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Gary Anderson: Why I think Racing Point got off too lightly

by Gary Anderson
4 min read

First of all, I have to say that I have nothing against anyone or anything at Racing Point.

But I do believe that what it has done this year is against the spirit of the core philosophy of what makes Formula 1 what it is today.

It’s like any sport. Some people like and enjoy it, some hate it and just don’t understand it. But I first got involved when I was 20 and now, at 69, I’m still hanging in there in one way or another. As with many people, it has been my life and I wouldn’t change a day of it.

I have seen many controversial situations over the years, and to be brutally honest they were all derived from politics, self-interest and lack of sportsmanship – but mainly egos. This Racing Point situation is no different.

There is a set of regulations and without doubt Racing Point has crossed the line into a very grey area.

This fuss is all about the brake ducts, but in general the car is far too close a copy of the 2019 Mercedes.

The FIA doesn’t think it is practical for Racing Point to design and manufacture a new brake duct. That’s rubbish

And that opens a whole can of worms because, 3D cameras or not, to replicate a car based only on photographs and make it work is incredibly difficult.

I know technical director Andrew Green and the principles he stands for very well and there is no way he would go off as a lone soldier and copy the 2019 Mercedes in this way without it coming from the very top at Racing Point.

I believe the management wanted to shortcut the system and produce a competitive package without putting in the groundwork that other teams were and are doing. As Formula 1 stands, this is wrong.

I’m not saying Formula 1 shouldn’t change to allow some of this to happen, but as the regulations stand this is wrong. And I’m not just talking about the brake ducts, I’m talking about using the complete Mercedes concept because the aerodynamic surfaces are supposed to be your own design and the Racing Point is a copy.

When I heard Toto Wolff being interviewed about the case on Sky Sports F1, he was trying to find a place to hide. He wasn’t comfortable with the situation in any way and I’m pretty sure if it had been AlphaTauri that had done the same with Red Bull or even Haas or Alfa Romeo with Ferrari his answers would have taken a 180-degree turn.

Toto Wolff

In my opinion he knows what has happened is completely against the spirt of what F1 is all about, but still he ducked and dived to justify it.

Remember, the FIA stewards did state that Mercedes had supplied Racing Point with actual brake ducts on or around January 6. Appendix 6 of the sporting regulations state that no competitor is allowed “to pass on or receive any information on listed parts (including but not limited to data, designs or drawings) direct to or from another competitor”.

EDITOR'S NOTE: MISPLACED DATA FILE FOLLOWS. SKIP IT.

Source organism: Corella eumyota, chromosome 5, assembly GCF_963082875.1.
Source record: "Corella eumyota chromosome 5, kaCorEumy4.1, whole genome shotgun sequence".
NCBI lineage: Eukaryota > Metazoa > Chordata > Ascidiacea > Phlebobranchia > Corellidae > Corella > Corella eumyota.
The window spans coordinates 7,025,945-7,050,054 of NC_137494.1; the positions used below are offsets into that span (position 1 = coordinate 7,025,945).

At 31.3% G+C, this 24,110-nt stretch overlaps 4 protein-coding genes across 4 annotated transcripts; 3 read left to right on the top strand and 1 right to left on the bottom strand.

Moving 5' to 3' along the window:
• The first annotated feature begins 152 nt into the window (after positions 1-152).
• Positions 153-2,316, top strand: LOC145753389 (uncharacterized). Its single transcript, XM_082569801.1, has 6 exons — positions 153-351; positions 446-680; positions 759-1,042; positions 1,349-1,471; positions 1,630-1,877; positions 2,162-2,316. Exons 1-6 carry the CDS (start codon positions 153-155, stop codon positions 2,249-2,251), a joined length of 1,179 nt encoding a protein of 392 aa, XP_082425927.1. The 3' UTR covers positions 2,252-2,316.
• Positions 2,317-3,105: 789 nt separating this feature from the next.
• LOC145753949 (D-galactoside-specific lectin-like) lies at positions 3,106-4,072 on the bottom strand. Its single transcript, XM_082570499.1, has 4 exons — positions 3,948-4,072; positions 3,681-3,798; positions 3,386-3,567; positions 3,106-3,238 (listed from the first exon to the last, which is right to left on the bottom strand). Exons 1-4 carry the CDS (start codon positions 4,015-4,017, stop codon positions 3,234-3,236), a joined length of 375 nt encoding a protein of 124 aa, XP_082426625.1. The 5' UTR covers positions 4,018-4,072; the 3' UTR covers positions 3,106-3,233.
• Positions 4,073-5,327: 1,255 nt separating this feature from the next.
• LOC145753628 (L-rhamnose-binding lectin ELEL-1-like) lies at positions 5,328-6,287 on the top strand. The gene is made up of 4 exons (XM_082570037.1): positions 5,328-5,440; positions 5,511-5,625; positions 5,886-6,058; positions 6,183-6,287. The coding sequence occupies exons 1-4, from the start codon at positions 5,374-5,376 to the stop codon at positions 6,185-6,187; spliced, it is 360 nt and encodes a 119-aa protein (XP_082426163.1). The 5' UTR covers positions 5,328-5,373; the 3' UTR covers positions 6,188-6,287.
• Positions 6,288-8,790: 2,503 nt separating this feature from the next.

It was declared this “did not constitute a significant breach” because the parts were not used. But the rules do state this was against the sporting regulations for both teams, so I think more consideration needs to be given to Mercedes’ role in all of this.

The penalty for Racing Point must be more draconian. The FIA has stated that it doesn’t think it is practical for Racing Point to design and manufacture a new brake duct.

That’s rubbish, and I can assure you that if it came up with a better and more efficient design tomorrow it would be on the car in a couple of weeks’ time.

So yes, Racing Point needed a fine for breaching the rules and perhaps it needed an escalating points deduction until it could get something on the car that is sufficiently different from the Mercedes brake duct concept.

If it lost 10 points for the first Austria race and then 15 for Styria and so on, I’m pretty sure it would have been heading into the Hungary race with something significantly visually different. I know I would have been.

Lance Stroll Racing Point Austrian Grand Prix 2020

Reacting to a set of circumstances in F1 is everything. If you get caught with your trousers down, you need to pull them up pretty quickly, otherwise you can be embarrassed beyond repair.

On two occasions during my design career, and once while I was doing a bit of consultancy work for a team, I was confronted with the magical computer disc that contained a car design that would be two seconds faster than anything we could ever design.

I’m very happy to say I refused to even look through that data on any of those discs and immediately voiced my opinion on what I felt about using other teams’ design data.

Yes, take pictures and derive what you can out of them, employ people from another team and use their experience but actual design data? No, that had no place in my design team.

We all have to live with our principles and I’m happy that I chose that route. Perhaps if I had been more underhand and those designs did actually work then I would be a much richer person. But that would only be in financial terms, not within myself.

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